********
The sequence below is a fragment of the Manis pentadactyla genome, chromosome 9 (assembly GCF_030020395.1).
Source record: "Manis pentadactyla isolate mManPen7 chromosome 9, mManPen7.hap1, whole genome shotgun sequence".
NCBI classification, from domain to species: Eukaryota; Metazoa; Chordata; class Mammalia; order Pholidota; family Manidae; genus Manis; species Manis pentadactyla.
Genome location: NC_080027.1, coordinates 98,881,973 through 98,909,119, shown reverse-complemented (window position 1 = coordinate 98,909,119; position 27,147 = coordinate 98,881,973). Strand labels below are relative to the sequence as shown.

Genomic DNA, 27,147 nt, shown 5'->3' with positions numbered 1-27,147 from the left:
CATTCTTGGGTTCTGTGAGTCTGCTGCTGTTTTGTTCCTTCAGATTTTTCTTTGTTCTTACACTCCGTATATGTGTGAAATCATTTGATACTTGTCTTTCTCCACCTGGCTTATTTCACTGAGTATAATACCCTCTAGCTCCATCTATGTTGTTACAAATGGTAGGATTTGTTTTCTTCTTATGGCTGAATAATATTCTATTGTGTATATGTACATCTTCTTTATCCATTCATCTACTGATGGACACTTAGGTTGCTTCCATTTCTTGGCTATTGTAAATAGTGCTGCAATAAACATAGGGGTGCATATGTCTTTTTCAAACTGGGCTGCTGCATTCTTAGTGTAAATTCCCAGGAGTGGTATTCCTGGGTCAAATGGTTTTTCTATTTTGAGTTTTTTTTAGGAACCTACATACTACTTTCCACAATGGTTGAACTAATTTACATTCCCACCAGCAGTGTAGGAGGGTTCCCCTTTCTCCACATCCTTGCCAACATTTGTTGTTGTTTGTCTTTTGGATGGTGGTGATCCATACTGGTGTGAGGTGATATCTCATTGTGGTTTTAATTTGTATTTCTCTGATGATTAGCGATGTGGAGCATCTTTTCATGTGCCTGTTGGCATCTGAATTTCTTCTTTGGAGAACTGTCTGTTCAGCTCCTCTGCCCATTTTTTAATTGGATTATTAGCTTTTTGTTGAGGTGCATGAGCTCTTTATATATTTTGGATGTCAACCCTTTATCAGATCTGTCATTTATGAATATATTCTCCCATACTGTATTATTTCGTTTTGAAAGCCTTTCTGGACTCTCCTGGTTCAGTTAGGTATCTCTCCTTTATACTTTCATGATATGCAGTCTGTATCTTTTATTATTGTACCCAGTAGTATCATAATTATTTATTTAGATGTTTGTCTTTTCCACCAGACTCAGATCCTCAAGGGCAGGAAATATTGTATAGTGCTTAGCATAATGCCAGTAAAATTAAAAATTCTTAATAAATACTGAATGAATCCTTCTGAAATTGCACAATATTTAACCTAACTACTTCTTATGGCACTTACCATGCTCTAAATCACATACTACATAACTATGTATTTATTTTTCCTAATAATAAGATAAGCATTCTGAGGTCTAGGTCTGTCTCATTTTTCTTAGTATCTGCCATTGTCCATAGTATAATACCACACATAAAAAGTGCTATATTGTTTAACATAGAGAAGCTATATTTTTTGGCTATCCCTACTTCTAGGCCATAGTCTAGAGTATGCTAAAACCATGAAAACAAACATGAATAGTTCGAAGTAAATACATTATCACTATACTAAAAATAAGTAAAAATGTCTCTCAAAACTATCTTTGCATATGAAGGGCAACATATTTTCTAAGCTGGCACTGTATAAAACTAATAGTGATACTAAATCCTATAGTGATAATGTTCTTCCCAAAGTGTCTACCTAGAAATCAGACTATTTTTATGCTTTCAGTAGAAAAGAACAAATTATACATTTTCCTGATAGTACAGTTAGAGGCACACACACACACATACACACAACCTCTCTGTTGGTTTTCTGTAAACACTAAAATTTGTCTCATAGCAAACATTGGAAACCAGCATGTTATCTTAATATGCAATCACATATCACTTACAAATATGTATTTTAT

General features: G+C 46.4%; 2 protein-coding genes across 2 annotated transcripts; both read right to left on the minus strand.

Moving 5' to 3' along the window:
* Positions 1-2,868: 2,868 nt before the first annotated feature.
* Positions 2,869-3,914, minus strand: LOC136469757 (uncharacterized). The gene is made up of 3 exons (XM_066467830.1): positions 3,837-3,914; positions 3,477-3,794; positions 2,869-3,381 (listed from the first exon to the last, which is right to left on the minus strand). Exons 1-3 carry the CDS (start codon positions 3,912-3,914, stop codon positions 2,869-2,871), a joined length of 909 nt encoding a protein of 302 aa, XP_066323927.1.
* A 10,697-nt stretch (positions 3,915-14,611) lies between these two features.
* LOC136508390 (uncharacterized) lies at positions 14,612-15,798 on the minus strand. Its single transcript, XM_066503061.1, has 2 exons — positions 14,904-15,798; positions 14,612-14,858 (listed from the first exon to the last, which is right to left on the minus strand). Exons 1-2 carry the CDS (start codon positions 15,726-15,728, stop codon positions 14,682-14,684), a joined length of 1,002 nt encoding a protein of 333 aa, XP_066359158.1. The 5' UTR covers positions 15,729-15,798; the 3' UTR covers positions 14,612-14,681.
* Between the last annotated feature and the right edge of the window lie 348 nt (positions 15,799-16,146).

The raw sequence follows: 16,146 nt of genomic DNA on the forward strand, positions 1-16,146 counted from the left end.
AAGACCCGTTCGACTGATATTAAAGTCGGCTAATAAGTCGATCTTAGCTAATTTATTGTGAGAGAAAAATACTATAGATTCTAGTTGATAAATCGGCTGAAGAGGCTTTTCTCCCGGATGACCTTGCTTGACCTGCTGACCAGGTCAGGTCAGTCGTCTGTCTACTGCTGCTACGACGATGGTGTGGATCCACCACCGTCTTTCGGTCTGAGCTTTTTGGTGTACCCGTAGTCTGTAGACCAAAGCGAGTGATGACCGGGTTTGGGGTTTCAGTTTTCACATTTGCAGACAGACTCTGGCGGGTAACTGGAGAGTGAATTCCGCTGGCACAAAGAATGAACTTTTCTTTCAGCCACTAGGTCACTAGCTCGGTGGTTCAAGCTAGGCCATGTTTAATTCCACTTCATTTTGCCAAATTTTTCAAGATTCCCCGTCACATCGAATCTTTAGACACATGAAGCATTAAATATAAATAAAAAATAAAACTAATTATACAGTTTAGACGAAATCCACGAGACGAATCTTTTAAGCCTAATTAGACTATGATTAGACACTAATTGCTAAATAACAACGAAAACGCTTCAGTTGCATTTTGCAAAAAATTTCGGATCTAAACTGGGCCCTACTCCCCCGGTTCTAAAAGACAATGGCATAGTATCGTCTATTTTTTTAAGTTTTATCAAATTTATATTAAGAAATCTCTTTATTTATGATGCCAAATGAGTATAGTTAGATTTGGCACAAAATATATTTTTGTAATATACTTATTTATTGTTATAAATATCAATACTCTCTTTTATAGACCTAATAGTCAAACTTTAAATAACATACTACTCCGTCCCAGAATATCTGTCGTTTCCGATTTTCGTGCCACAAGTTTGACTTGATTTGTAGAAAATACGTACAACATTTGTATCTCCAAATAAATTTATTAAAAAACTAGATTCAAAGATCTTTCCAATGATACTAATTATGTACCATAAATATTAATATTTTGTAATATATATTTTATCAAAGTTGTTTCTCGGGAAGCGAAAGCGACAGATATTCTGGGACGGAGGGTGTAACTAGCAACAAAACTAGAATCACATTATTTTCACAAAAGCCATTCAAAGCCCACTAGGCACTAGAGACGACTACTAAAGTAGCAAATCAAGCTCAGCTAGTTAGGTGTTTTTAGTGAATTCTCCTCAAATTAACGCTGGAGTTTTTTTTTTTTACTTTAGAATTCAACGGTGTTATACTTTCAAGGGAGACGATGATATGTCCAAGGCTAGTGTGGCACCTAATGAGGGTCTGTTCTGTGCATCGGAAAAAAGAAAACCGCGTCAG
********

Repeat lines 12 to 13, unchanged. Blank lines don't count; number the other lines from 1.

* LOC136508390 (uncharacterized) lies at positions 14,612-15,798 on the minus strand. Its single transcript, XM_066503061.1, has 2 exons — positions 14,904-15,798; positions 14,612-14,858 (listed from the first exon to the last, which is right to left on the minus strand). Exons 1-2 carry the CDS (start codon positions 15,726-15,728, stop codon positions 14,682-14,684), a joined length of 1,002 nt encoding a protein of 333 aa, XP_066359158.1. The 5' UTR covers positions 15,729-15,798; the 3' UTR covers positions 14,612-14,681.
* Between the last annotated feature and the right edge of the window lie 348 nt (positions 15,799-16,146).